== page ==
19. 19. The Lover Talent: passion, gratitude, appreciation, and commitment Also known as: Friend, enthusiast, sensualist, spouse, team-builder People: Madonna, Jane Austen, Dracula, Liz Taylor Brands: Revlon, Chanel, Hallmark, Alfa Romeo, Interflora, Haagen Dazs The Lover may be a good identity for your brand if:Motto: Youre the only one - it helps people belong, find friends orCore Desire: intimacy and partnersexperience - its function is to help people have aGoal: being in a relationship with good timethe people, work and surroundings - it is low to moderately pricedthey love - it is produced by a freewheeling, fun-Greatest fear: being alone, a loving organisational structurewallflower, unwanted, unloved - it needs to differentiate itself from self-Strategy: to become more important, overconfident brandsphysically and emotionallyattractiveWeakness: Desire to please othersat risk of losing own identity (c) BrandOvation 2012. All Rights Reserved 20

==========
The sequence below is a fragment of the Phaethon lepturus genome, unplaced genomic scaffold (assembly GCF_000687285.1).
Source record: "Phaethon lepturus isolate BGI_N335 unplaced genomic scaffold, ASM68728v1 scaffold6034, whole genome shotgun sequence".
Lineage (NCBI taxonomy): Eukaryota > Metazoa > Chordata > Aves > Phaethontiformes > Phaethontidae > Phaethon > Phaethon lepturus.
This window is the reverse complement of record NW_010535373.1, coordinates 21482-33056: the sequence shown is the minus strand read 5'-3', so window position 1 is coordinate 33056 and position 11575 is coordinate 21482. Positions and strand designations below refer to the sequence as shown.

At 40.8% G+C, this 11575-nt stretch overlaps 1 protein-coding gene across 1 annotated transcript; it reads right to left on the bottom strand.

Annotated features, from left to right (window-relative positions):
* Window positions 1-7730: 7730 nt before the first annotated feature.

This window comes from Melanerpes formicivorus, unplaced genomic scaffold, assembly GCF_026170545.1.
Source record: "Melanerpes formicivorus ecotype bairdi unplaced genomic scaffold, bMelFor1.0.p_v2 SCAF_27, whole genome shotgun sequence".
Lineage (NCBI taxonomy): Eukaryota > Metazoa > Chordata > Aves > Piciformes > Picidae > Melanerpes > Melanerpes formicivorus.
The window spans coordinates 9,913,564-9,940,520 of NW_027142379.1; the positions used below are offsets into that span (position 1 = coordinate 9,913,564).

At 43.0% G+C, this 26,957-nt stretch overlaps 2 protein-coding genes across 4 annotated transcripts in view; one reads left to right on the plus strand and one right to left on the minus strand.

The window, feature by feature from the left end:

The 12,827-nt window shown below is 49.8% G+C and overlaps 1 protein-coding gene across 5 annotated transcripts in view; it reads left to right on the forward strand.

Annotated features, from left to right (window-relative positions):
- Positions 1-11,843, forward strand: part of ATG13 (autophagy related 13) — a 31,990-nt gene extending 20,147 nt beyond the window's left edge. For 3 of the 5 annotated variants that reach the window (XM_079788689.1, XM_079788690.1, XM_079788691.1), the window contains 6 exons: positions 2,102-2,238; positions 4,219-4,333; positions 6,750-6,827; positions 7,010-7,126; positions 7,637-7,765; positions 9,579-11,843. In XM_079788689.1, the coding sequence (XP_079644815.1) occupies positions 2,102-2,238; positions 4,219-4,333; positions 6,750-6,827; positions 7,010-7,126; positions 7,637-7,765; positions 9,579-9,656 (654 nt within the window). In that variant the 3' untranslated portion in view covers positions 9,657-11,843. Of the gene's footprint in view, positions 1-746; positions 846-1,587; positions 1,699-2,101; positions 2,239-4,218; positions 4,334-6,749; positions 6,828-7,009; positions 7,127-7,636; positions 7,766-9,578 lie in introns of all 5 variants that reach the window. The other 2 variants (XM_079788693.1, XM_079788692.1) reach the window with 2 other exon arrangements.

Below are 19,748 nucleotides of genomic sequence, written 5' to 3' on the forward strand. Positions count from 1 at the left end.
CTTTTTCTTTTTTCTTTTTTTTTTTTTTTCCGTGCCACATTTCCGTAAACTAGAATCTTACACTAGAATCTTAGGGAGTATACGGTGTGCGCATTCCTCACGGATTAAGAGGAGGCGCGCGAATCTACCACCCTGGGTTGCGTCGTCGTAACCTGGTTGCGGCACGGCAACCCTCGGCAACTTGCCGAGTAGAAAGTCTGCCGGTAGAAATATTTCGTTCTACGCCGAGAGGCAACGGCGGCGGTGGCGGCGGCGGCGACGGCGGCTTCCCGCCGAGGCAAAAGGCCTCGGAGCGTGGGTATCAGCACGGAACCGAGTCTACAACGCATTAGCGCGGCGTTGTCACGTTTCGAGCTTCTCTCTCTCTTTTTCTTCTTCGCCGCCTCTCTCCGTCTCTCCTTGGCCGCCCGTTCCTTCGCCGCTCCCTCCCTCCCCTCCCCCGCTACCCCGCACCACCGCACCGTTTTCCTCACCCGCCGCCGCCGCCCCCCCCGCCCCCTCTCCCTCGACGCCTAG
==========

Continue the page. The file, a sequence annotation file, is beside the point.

20. 20. The Caregiver Brands: Volvo, Amnesty international, Red Cross, Peace Core The Care giver may be right for your Brand Identity if - it gives customers a competitive advantage - it supports families (products from fast- food to minivans) or is associated with nurturing - it serves the public sector, e.g.Motto: Love your neighbour as healthcare, education, aid and other careyourself giving fieldsCore Desire: to protect and care for - helps people stay connected with andothers care about othersGoal: to help others - helps people care for themselvesGreatest fear: selfishness and - is a non-profit or charitable causeingratitudeStrategy: doing things for othersWeakness: martyrdom and beingexploitedTalent: compassion, generosityAlso known as: The saint, altruist,parent, helper, supporterPeople: Mother Theresa, Pat (c) BrandOvation 2012. All Rights Reserved 21Tillman